- Provocative passages in Barack Obama’s books about “considering” homosexuality and eating dog never were investigated or explored by the mainstream news media during the 2008 campaign?
- The revelations about Hillary Clinton’s illicit private server were published by the Times 18 months before the election, giving her plenty of time to make them harmless?
- No major news organization sought to do a Watergate-style investigation of the IRS sabotage of conservative group participation in the 2012 Presidential campaign, although the Obama Justice Department investigation was obviously a sham?
I’m an idiot. Was I the only one this gullible? I knew that the press could have ended JFK’s Presidency almost at will, but was intimidated out of doing so and wasn’t that unhappy about it. I knew the press intentionally kept the Clinton rape allegation from the public, for fear it would affect the impeachment outcome. I knew that CBS and Dan Rather’s investigative reporting about President Bush’s National Guard conduct was devised and timed (and falsified) to give Kerry the election.
Investigative reporting regarding politics is always politically driven. It has to be.
I am completely dedicated to the Bill of Rights’ guarantee of a free and unencumbered press. A democracy without a free press is doomed. I am also convinced that a free press that abuses its power and influence is as great a threat to democracy as no free press at all.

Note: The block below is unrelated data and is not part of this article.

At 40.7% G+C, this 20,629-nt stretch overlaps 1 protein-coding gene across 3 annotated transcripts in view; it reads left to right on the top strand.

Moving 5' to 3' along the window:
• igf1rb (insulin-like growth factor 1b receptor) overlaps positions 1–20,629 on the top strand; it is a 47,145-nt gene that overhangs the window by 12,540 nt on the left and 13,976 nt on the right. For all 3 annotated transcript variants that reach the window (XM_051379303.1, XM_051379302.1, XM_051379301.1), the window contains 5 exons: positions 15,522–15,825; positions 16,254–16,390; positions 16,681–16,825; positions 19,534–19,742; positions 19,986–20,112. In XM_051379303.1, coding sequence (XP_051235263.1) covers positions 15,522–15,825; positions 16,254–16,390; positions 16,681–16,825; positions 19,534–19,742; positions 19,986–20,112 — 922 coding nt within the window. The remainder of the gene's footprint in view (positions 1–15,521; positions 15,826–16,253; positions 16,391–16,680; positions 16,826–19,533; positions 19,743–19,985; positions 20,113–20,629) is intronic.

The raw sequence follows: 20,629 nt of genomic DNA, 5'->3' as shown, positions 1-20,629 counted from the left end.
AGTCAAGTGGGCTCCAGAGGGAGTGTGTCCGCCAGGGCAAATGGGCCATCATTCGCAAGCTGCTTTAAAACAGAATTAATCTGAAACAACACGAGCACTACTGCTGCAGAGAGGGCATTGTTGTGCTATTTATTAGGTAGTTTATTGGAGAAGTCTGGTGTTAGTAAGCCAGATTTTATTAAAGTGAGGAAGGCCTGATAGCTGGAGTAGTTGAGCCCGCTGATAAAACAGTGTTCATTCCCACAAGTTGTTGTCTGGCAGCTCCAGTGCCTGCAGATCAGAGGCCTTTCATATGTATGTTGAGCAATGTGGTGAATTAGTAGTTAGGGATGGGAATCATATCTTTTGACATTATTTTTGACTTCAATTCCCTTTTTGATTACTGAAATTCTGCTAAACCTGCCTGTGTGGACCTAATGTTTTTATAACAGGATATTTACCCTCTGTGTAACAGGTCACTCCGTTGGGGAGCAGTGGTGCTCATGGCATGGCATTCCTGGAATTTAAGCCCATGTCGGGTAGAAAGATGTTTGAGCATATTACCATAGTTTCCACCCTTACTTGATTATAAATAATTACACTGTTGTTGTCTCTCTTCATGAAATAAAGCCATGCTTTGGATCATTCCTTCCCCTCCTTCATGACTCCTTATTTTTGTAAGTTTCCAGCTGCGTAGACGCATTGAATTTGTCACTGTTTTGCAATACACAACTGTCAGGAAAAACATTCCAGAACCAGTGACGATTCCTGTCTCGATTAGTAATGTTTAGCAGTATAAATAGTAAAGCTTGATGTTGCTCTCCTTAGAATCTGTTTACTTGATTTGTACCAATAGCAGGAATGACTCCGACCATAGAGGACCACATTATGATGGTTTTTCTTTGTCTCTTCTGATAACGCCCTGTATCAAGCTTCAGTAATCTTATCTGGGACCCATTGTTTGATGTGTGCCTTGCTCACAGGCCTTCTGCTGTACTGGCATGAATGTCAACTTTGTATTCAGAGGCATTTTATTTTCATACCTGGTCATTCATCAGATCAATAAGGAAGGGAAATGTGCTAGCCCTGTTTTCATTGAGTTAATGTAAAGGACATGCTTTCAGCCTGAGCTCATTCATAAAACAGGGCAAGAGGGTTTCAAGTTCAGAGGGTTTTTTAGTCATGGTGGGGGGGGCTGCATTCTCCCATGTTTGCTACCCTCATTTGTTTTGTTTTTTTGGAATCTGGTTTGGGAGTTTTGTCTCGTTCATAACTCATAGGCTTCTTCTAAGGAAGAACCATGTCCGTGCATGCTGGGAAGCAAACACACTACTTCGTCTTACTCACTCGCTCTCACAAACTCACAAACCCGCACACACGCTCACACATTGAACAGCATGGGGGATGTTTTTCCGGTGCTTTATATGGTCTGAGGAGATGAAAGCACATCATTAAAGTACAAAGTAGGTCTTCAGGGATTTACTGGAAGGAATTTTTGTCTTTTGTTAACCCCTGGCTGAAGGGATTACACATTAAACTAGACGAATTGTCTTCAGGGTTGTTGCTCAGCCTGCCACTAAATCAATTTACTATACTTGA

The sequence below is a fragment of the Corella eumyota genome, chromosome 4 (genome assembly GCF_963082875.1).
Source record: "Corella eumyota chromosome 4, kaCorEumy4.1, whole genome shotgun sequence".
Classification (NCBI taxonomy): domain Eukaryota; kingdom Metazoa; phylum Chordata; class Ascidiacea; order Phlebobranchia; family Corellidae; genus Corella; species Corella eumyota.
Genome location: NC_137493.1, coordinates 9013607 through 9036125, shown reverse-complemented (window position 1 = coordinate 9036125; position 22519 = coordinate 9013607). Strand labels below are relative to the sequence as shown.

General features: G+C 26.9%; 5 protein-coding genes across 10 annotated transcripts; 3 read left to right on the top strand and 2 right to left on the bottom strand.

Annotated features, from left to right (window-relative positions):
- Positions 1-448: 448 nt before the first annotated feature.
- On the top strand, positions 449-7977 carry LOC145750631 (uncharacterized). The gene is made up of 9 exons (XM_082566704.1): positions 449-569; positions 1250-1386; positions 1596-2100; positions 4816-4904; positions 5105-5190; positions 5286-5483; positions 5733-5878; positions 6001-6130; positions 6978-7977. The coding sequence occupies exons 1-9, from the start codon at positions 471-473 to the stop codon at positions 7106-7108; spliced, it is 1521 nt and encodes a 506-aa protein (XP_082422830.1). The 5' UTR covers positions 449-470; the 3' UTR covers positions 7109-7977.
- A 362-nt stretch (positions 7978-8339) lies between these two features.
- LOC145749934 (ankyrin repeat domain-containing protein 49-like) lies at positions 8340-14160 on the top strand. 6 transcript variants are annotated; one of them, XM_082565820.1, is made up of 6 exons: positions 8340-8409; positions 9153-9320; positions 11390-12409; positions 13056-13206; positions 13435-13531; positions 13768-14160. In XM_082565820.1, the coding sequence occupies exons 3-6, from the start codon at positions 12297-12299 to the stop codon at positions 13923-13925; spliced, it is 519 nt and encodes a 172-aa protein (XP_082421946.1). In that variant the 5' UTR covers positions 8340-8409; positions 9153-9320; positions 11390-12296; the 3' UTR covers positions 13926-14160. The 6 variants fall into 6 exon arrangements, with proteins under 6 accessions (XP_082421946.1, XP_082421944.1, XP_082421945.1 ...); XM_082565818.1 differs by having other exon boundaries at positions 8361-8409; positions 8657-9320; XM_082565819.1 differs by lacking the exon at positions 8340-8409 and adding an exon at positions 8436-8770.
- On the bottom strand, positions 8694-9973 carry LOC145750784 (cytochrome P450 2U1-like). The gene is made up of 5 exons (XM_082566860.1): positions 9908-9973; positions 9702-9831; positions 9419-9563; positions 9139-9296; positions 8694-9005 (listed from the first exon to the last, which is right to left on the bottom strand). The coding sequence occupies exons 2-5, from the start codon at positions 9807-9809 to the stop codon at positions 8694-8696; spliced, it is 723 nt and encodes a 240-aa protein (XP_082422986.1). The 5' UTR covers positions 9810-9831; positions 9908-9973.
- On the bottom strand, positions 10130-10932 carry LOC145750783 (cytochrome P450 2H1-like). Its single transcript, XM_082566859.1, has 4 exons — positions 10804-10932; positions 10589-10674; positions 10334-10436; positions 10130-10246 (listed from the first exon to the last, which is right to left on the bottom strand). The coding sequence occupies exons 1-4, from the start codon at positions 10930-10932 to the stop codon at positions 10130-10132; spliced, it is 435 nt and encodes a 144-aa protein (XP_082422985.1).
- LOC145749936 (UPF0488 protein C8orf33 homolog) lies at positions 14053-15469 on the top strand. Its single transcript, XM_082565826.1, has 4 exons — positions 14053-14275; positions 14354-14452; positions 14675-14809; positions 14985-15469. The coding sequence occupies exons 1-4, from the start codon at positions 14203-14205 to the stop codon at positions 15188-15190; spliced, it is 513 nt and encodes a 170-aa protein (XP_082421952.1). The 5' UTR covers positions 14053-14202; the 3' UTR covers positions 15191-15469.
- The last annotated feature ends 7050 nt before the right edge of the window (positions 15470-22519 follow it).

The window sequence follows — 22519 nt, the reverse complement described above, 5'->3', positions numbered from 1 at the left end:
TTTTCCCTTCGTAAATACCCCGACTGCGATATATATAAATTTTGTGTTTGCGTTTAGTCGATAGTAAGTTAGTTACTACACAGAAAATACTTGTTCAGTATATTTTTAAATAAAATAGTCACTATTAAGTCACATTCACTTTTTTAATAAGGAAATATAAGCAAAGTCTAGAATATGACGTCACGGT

Here is Humble Talent’s Comment of the Day on the post, “The Popeye,” From The Ethics Alarms Ethics Estoppel Files: I Can Say The Republican Party Is Rotting, Democrats, But You Can’t:
I think it’s important to realize that the Democrats who thought they were tanking Moore made a miscalculation. Not a huge one, mind you…. But you have to look at the time frame.
Roy Moore, even before this current campaign was universally reviled by Democrats, and not always top of the list for Republicans, and with good reason: He’s an ideologue on the bench, and that’s never good.
Because of that, and because of the length of investigation into Moore’s past, it doesn’t particularly surprise me that the shadiest parts of his life are on display right now (and although it wouldn’t surprise me if there was more, I feel that the barrel of what can be seriously alleged has probably been scraped). What DOES surprise me, if true (and I don’t believe it to be true), is that the story broke naturally 30 days before the general election.